Comelec returns 97,000 voting machines to Smartmatic

Paterno Esmaquel II
The Comelec says it is not required to keep materials that 'do not contain election results data' for the election protest of Ferdinand Marcos Jr against Leni Robredo

MACHINES RETURNED. The Comelec returns 97,000 vote-counting machines to Smartmatic as the poll body decided not to purchase these. File photo by Alecs Ongcal/Rappler

MANILA, Philippines – Nearly 7 months after the May 9 elections, the Commission on Elections (Comelec) returned to technology provider Smartmatic more than 97,300 voting machines. 

In a statement on Thursday, December 1, the Comelec said it is not required to store election materials that “do not contain election results data” for the election protest filed by former Senator Ferdinand Marcos Jr against Vice President Leni Robredo.

The Presidential Electoral Tribunal (PET), which is the Supreme Court (SC), earlier issued a precautionary protection order (PPO) for the Comelec to safeguard all election paraphernalia related to this election protest.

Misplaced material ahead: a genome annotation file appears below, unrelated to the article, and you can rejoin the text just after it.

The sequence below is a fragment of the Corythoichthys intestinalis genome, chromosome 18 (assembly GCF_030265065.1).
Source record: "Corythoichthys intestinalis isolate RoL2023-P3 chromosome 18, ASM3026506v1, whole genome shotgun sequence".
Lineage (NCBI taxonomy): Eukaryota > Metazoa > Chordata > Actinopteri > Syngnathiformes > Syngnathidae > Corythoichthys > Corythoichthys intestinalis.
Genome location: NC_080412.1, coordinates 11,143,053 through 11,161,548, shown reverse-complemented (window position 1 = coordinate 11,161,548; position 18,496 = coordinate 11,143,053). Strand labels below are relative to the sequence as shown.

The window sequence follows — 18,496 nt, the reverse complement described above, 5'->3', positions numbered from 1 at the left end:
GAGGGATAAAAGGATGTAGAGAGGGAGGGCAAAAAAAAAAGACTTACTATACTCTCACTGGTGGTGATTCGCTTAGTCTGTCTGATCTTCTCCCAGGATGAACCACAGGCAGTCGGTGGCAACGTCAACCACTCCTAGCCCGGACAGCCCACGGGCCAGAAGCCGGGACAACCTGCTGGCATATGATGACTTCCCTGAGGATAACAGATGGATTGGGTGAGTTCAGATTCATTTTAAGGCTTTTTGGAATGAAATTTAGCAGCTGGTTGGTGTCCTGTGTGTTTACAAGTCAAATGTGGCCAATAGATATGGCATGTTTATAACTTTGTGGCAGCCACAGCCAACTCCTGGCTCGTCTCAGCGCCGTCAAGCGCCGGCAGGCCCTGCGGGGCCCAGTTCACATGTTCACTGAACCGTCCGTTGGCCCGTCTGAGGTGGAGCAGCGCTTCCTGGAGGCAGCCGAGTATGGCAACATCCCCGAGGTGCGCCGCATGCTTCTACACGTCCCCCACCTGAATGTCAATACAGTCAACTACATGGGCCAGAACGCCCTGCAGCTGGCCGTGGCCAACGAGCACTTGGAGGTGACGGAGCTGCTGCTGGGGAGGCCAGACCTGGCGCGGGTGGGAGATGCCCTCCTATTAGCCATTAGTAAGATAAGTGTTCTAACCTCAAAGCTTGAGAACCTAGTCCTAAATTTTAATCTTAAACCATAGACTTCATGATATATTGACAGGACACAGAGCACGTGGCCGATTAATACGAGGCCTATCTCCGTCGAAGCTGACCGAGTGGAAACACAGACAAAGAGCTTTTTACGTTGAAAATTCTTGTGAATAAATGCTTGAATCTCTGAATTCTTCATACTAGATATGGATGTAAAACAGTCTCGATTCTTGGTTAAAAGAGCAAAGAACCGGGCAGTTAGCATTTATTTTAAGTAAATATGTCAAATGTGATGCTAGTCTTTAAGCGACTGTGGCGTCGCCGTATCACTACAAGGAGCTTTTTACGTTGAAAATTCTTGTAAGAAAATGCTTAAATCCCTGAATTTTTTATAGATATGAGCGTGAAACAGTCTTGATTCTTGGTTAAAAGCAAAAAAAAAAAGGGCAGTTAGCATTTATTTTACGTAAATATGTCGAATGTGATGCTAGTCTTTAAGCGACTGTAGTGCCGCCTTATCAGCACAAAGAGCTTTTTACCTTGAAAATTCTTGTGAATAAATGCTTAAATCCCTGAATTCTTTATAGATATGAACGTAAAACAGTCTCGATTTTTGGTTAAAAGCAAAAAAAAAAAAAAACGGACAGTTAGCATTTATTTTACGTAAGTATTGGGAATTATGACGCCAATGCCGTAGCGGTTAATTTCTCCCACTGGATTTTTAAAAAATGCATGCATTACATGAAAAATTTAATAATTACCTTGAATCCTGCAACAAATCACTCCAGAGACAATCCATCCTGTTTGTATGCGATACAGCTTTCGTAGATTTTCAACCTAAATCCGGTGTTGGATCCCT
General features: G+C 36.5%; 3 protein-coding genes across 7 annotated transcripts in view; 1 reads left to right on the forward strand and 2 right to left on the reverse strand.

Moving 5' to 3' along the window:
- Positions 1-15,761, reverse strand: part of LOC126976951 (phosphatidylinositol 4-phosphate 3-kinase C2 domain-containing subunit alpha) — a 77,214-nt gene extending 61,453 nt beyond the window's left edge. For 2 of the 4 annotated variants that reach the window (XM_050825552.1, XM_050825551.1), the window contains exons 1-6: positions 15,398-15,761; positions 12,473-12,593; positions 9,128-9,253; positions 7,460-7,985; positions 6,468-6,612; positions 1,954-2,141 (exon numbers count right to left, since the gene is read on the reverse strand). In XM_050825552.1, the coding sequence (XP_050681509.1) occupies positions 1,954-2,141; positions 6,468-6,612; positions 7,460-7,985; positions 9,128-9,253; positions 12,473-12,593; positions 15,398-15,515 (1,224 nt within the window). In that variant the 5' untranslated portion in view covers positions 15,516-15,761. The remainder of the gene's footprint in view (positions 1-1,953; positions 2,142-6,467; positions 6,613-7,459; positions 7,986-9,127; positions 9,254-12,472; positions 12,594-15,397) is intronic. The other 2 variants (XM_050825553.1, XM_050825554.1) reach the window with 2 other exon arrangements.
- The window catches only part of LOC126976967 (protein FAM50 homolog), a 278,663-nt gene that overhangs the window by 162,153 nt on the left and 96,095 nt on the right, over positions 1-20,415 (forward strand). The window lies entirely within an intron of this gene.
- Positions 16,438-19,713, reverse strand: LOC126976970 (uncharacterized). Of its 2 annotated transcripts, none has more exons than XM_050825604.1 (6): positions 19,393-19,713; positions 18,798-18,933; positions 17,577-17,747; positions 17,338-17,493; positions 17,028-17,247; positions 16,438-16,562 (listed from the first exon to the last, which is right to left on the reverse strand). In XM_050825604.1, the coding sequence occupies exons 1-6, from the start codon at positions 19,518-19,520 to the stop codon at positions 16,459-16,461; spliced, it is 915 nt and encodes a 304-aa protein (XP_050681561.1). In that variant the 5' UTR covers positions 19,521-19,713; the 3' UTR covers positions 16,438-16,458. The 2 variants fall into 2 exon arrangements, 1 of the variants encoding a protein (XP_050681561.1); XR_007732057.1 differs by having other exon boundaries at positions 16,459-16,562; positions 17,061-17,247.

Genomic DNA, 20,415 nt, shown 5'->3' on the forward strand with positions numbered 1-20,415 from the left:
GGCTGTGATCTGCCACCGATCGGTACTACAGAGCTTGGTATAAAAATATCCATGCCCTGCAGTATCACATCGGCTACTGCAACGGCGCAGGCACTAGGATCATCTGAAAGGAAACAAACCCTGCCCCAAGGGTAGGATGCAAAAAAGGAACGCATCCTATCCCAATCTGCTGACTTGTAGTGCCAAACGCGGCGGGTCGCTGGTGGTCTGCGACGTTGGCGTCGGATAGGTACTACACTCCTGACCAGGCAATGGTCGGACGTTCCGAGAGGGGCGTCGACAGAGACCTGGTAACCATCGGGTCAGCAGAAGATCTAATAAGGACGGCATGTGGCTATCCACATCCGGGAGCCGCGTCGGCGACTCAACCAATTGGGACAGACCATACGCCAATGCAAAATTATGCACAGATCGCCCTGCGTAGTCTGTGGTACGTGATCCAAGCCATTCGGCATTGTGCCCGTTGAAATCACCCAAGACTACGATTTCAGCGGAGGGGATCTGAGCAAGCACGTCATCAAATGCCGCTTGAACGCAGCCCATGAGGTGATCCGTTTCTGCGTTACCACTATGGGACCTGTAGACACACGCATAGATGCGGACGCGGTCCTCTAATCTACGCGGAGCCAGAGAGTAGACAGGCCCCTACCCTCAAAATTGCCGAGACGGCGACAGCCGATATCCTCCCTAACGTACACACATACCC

Considering the exceptions to the PPO, the Comelec on November 29 turned over 97,366 units of optical mark reader machines (OMRs) and election management systems (EMS) to Smartmatic.

These were the machines that the Comelec decided to lease from Smartmatic in August 2015. 

“We officially turned over the leased goods to Smartmatic since the commission en banc has already decided not to exercise its option to purchase,” Comelec Spokesman James Jimenez said.

Previously, the Comelec bought 80,000 Smartmatic vote-counting machines that had been used in the 2010 elections. 

The Comelec used these machines again in the 2013 polls.

The Comelec, however, was not able to use these machines this year because the Supreme Court nullified a contract to refurbish these.

If the Comelec failed to return the voting machines by December 1, these will be considered sold based on the contracts between Comelec and Smartmatic. –

Paterno Esmaquel II

Paterno R. Esmaquel II, news editor of Rappler, specializes in covering religion and foreign affairs. He obtained his MA Journalism degree from Ateneo and later finished MSc Asian Studies (Religions in Plural Societies) at RSIS, Singapore. For story ideas or feedback, email him at